Around 675,000 babies at the age of two and three months will be offered the oral vaccine Rotarix to prevent them contracting gastroenteritis as of today.
This vaccination will be offered to babies in England, Wales and Northern Ireland to protect them against the vomiting and diarrhoea bug which is highly infectious.
Rotavirus infection causes 130,000 visits to GP surgeries and 13,000 hospitalisations (for dehydration) every year in England. Officials hope the vaccine will halve the number of rotavirus cases and cut hospital stays by 70%.
Rotavirus infection is the most common cause of gastroenteritis in children under five. And as mums know, nearly every child gets it at some point in their young lives.
Scotland introduced a rotavirus vaccine in May.
It has been reported on GP Online that Dr Paul Cosford, director for health protection and medical director at Public Health England, said: ‘The new vaccine will provide protection to those young babies who are most vulnerable to complications arising from rotavirus. From now on parents will be offered this protection alongside their baby’s other childhood vaccinations.’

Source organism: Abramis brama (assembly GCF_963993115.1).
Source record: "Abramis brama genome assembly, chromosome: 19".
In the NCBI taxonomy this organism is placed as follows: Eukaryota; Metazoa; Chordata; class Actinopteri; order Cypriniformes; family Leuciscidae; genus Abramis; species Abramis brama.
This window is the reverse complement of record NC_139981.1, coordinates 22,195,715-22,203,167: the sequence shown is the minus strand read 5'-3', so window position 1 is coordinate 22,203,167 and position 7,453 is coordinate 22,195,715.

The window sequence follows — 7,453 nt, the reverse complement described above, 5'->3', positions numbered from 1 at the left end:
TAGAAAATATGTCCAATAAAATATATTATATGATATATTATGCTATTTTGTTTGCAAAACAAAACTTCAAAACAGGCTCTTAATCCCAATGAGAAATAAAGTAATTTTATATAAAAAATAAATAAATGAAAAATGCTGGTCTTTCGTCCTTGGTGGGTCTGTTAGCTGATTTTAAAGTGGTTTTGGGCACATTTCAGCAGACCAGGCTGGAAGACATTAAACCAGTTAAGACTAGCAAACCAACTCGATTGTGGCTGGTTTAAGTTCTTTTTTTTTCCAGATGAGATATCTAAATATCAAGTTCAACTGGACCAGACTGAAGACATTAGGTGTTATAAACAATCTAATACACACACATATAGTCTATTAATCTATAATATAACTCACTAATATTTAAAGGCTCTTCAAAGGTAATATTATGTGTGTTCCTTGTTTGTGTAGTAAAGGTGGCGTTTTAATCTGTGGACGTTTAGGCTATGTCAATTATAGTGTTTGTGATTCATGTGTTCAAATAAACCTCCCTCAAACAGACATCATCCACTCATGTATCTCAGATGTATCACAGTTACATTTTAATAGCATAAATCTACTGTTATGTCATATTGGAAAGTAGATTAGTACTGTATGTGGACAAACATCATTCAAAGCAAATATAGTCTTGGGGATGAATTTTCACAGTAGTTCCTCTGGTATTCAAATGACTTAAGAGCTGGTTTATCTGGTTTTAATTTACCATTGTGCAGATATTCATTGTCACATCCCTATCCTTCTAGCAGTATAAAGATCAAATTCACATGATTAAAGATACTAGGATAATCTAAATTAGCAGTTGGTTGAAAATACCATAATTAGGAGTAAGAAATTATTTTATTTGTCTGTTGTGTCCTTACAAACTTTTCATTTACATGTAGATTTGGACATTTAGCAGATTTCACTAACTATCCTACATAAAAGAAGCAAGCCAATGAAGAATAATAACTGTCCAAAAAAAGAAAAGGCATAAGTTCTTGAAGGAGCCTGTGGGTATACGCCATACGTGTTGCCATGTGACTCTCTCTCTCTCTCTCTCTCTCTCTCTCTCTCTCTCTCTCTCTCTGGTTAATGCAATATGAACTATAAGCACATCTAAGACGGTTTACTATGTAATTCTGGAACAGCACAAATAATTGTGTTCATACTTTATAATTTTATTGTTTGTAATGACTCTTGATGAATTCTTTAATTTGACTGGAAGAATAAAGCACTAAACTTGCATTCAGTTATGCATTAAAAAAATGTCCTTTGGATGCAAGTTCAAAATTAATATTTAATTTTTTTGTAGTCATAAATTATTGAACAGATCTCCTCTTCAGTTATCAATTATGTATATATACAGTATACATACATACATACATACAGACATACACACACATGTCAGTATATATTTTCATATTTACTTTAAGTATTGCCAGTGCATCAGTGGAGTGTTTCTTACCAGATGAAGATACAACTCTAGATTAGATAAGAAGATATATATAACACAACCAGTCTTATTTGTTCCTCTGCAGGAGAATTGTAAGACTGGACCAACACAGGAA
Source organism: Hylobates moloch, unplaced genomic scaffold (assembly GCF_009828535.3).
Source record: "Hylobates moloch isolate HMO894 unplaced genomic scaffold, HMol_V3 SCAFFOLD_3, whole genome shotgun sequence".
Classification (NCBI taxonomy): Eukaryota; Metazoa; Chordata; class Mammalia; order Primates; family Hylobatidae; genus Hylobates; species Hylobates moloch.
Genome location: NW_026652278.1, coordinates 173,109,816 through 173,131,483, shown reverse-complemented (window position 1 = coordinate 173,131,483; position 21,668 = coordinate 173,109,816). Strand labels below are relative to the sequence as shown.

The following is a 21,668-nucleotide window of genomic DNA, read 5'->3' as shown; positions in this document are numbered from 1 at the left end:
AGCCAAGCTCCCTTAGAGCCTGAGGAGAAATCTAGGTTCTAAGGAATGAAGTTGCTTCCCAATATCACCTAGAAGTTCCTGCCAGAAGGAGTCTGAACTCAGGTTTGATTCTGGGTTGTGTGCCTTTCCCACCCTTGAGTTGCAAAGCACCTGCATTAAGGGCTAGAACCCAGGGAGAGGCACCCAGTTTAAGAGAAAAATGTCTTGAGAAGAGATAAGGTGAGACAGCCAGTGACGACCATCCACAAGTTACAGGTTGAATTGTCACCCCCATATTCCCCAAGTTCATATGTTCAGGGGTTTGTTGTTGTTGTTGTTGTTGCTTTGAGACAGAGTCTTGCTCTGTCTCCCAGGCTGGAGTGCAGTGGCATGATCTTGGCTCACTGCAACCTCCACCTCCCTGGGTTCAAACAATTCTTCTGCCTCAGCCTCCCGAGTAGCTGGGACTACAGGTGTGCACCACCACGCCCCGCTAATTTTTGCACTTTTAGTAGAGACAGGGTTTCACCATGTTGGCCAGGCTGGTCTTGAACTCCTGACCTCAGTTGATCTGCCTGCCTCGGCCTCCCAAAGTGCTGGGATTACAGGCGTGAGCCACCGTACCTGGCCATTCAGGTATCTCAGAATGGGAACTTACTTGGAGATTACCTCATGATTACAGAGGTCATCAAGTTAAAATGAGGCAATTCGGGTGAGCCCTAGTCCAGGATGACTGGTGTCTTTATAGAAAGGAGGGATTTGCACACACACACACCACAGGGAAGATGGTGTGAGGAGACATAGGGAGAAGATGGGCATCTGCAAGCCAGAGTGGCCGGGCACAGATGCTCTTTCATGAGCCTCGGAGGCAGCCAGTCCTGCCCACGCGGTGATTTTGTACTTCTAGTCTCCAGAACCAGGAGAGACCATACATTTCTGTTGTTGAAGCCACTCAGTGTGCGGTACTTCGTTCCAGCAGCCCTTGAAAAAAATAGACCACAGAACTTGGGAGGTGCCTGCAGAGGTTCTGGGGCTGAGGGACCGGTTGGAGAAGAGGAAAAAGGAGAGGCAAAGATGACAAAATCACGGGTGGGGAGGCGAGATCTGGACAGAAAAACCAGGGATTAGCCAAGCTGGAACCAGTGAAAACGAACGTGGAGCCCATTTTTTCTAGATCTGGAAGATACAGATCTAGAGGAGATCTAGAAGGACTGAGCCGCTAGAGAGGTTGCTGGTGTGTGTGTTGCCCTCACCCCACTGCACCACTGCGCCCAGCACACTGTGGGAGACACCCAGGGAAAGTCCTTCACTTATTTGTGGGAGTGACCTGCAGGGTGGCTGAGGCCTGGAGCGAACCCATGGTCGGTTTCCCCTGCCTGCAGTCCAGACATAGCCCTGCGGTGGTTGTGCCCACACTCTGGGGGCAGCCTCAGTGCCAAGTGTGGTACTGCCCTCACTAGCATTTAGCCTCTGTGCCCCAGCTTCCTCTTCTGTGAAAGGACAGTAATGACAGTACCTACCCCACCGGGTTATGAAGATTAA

Dr Cosford also told the BBC website: ‘Although good hygiene measures can help prevent spread of the disease, the best way to protect your baby from catching rotavirus is to get them vaccinated.’
In addition to this, new vaccinations against shingles, meningococcal C and flu will be introduced later this year.